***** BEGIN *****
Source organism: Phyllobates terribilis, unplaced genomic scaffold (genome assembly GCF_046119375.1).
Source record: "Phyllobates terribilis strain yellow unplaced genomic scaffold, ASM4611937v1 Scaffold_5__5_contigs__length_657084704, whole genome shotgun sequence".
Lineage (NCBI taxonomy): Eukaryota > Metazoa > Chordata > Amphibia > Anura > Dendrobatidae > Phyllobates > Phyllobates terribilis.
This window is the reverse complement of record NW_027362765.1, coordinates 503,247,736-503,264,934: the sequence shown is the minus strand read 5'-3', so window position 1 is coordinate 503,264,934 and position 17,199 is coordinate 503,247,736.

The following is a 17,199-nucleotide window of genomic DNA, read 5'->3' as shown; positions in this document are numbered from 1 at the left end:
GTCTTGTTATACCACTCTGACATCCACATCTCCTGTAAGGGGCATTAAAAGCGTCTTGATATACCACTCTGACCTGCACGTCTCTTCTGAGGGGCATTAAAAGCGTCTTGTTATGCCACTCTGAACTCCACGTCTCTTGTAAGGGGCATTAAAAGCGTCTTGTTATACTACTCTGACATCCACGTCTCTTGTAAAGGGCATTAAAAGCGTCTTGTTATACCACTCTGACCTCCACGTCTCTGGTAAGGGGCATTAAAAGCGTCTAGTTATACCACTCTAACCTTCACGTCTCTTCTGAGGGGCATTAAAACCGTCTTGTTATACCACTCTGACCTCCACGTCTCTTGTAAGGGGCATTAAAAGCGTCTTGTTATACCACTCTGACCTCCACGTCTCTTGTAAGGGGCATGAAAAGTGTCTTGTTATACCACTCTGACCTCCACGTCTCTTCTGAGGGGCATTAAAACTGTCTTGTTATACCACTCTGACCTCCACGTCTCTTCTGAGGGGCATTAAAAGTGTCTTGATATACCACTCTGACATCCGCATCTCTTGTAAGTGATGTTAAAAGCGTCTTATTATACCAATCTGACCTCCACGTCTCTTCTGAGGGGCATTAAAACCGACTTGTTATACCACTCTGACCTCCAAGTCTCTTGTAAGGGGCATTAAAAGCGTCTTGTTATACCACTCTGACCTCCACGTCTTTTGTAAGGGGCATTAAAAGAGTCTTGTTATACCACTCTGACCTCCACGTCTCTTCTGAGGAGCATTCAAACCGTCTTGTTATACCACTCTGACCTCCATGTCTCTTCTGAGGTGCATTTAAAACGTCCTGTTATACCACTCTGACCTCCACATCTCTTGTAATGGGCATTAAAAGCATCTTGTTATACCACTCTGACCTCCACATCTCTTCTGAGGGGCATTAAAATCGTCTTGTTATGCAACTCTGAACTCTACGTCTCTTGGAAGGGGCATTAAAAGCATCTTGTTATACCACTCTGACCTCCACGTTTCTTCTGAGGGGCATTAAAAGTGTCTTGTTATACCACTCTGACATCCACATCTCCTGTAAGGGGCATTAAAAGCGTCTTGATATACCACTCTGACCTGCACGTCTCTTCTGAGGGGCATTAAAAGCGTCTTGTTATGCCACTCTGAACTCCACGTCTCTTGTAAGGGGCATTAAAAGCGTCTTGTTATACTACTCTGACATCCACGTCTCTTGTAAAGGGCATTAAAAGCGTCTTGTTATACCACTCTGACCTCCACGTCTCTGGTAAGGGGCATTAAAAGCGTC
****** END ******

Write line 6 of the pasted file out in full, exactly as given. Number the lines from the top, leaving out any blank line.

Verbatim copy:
GTCTTGTTATACCACTCTGACATCCACATCTCCTGTAAGGGGCATTAAAAGCGTCTTGATATACCACTCTGACCTGCACGTCTCTTCTGAGGGGCATTAAAAGCGTCTTGTTATGCCACTCTGAACTCCACGTCTCTTGTAAGGGGCATTAAAAGCGTCTTGTTATACTACTCTGACATCCACGTCTCTTGTAAAGGGCATTAAAAGCGTCTTGTTATACCACTCTGACCTCCACGTCTCTGGTAAGGGGCATTAAAAGCGTCTAGTTATACCACTCTAACCTTCACGTCTCTTCTGAGGGGCATTAAAACCGTCTTGTTATACCACTCTGACCTCCACGTCTCTTGTAAGGGGCATTAAAAGCGTCTTGTTATACCACTCTGACCTCCACGTCTCTTGTAAGGGGCATGAAAAGTGTCTTGTTATACCACTCTGACCTCCACGTCTCTTCTGAGGGGCATTAAAACTGTCTTGTTATACCACTCTGACCTCCACGTCTCTTCTGAGGGGCATTAAAAGTGTCTTGATATACCACTCTGACATCCGCATCTCTTGTAAGTGATGTTAAAAGCGTCTTATTATACCAATCTGACCTCCACGTCTCTTCTGAGGGGCATTAAAACCGACTTGTTATACCACTCTGACCTCCAAGTCTCTTGTAAGGGGCATTAAAAGCGTCTTGTTATACCACTCTGACCTCCACGTCTTTTGTAAGGGGCATTAAAAGAGTCTTGTTATACCACTCTGACCTCCACGTCTCTTCTGAGGAGCATTCAAACCGTCTTGTTATACCACTCTGACCTCCATGTCTCTTCTGAGGTGCATTTAAAACGTCCTGTTATACCACTCTGACCTCCACATCTCTTGTAATGGGCATTAAAAGCATCTTGTTATACCACTCTGACCTCCACATCTCTTCTGAGGGGCATTAAAATCGTCTTGTTATGCAACTCTGAACTCTACGTCTCTTGGAAGGGGCATTAAAAGCATCTTGTTATACCACTCTGACCTCCACGTTTCTTCTGAGGGGCATTAAAAGTGTCTTGTTATACCACTCTGACATCCACATCTCCTGTAAGGGGCATTAAAAGCGTCTTGATATACCACTCTGACCTGCACGTCTCTTCTGAGGGGCATTAAAAGCGTCTTGTTATGCCACTCTGAACTCCACGTCTCTTGTAAGGGGCATTAAAAGCGTCTTGTTATACTACTCTGACATCCACGTCTCTTGTAAAGGGCATTAAAAGCGTCTTGTTATACCACTCTGACCTCCACGTCTCTGGTAAGGGGCATTAAAAGCGTC